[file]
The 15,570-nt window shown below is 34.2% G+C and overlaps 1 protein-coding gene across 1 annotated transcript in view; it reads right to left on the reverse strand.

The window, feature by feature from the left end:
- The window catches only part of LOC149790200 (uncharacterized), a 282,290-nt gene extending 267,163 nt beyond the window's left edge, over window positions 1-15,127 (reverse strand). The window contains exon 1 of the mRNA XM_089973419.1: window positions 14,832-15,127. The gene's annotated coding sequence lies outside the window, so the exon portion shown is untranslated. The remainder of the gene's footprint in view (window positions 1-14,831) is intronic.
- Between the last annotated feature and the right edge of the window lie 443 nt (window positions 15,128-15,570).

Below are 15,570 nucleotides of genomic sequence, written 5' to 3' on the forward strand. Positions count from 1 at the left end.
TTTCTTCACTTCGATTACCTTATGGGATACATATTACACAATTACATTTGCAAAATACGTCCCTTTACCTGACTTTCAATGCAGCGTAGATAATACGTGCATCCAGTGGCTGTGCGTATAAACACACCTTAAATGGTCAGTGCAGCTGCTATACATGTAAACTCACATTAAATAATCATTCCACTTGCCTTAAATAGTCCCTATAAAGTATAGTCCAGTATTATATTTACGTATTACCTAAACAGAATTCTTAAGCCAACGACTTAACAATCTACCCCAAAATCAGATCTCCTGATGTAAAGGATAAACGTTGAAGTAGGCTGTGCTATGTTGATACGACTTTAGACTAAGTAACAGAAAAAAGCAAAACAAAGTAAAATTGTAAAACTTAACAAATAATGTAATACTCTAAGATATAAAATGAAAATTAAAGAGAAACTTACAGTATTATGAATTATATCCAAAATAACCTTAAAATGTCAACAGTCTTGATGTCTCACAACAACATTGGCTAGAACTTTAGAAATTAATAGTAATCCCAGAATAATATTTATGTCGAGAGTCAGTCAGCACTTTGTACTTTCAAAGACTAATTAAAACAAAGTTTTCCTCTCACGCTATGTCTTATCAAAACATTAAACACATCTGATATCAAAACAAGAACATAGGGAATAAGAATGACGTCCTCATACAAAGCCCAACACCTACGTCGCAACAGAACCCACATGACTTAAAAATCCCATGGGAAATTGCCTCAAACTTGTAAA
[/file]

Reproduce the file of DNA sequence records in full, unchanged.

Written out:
The 15,570-nt window shown below is 34.2% G+C and overlaps 1 protein-coding gene across 1 annotated transcript in view; it reads right to left on the reverse strand.

The window, feature by feature from the left end:
- The window catches only part of LOC149790200 (uncharacterized), a 282,290-nt gene extending 267,163 nt beyond the window's left edge, over window positions 1-15,127 (reverse strand). The window contains exon 1 of the mRNA XM_089973419.1: window positions 14,832-15,127. The gene's annotated coding sequence lies outside the window, so the exon portion shown is untranslated. The remainder of the gene's footprint in view (window positions 1-14,831) is intronic.
- Between the last annotated feature and the right edge of the window lie 443 nt (window positions 15,128-15,570).

Below are 15,570 nucleotides of genomic sequence, written 5' to 3' on the forward strand. Positions count from 1 at the left end.
TTTCTTCACTTCGATTACCTTATGGGATACATATTACACAATTACATTTGCAAAATACGTCCCTTTACCTGACTTTCAATGCAGCGTAGATAATACGTGCATCCAGTGGCTGTGCGTATAAACACACCTTAAATGGTCAGTGCAGCTGCTATACATGTAAACTCACATTAAATAATCATTCCACTTGCCTTAAATAGTCCCTATAAAGTATAGTCCAGTATTATATTTACGTATTACCTAAACAGAATTCTTAAGCCAACGACTTAACAATCTACCCCAAAATCAGATCTCCTGATGTAAAGGATAAACGTTGAAGTAGGCTGTGCTATGTTGATACGACTTTAGACTAAGTAACAGAAAAAAGCAAAACAAAGTAAAATTGTAAAACTTAACAAATAATGTAATACTCTAAGATATAAAATGAAAATTAAAGAGAAACTTACAGTATTATGAATTATATCCAAAATAACCTTAAAATGTCAACAGTCTTGATGTCTCACAACAACATTGGCTAGAACTTTAGAAATTAATAGTAATCCCAGAATAATATTTATGTCGAGAGTCAGTCAGCACTTTGTACTTTCAAAGACTAATTAAAACAAAGTTTTCCTCTCACGCTATGTCTTATCAAAACATTAAACACATCTGATATCAAAACAAGAACATAGGGAATAAGAATGACGTCCTCATACAAAGCCCAACACCTACGTCGCAACAGAACCCACATGACTTAAAAATCCCATGGGAAATTGCCTCAAACTTGTAAA